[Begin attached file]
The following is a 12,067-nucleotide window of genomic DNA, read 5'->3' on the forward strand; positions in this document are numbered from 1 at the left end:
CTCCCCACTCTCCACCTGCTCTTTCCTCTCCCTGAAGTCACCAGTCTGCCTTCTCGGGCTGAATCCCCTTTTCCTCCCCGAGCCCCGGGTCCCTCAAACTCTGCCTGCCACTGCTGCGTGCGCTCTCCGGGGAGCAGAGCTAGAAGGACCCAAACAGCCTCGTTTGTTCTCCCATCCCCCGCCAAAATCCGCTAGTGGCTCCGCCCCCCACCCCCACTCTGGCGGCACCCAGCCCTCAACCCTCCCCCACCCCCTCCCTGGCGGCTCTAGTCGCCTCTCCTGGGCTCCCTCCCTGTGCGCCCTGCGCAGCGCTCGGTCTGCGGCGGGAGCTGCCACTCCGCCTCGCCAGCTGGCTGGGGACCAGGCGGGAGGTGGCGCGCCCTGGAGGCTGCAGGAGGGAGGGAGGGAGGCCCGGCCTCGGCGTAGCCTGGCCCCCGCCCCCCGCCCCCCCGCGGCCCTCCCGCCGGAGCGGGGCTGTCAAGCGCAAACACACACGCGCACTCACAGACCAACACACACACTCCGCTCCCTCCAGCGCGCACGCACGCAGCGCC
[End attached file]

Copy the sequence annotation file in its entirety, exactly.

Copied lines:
The following is a 12,067-nucleotide window of genomic DNA, read 5'->3' on the forward strand; positions in this document are numbered from 1 at the left end:
CTCCCCACTCTCCACCTGCTCTTTCCTCTCCCTGAAGTCACCAGTCTGCCTTCTCGGGCTGAATCCCCTTTTCCTCCCCGAGCCCCGGGTCCCTCAAACTCTGCCTGCCACTGCTGCGTGCGCTCTCCGGGGAGCAGAGCTAGAAGGACCCAAACAGCCTCGTTTGTTCTCCCATCCCCCGCCAAAATCCGCTAGTGGCTCCGCCCCCCACCCCCACTCTGGCGGCACCCAGCCCTCAACCCTCCCCCACCCCCTCCCTGGCGGCTCTAGTCGCCTCTCCTGGGCTCCCTCCCTGTGCGCCCTGCGCAGCGCTCGGTCTGCGGCGGGAGCTGCCACTCCGCCTCGCCAGCTGGCTGGGGACCAGGCGGGAGGTGGCGCGCCCTGGAGGCTGCAGGAGGGAGGGAGGGAGGCCCGGCCTCGGCGTAGCCTGGCCCCCGCCCCCCGCCCCCCCGCGGCCCTCCCGCCGGAGCGGGGCTGTCAAGCGCAAACACACACGCGCACTCACAGACCAACACACACACTCCGCTCCCTCCAGCGCGCACGCACGCAGCGCC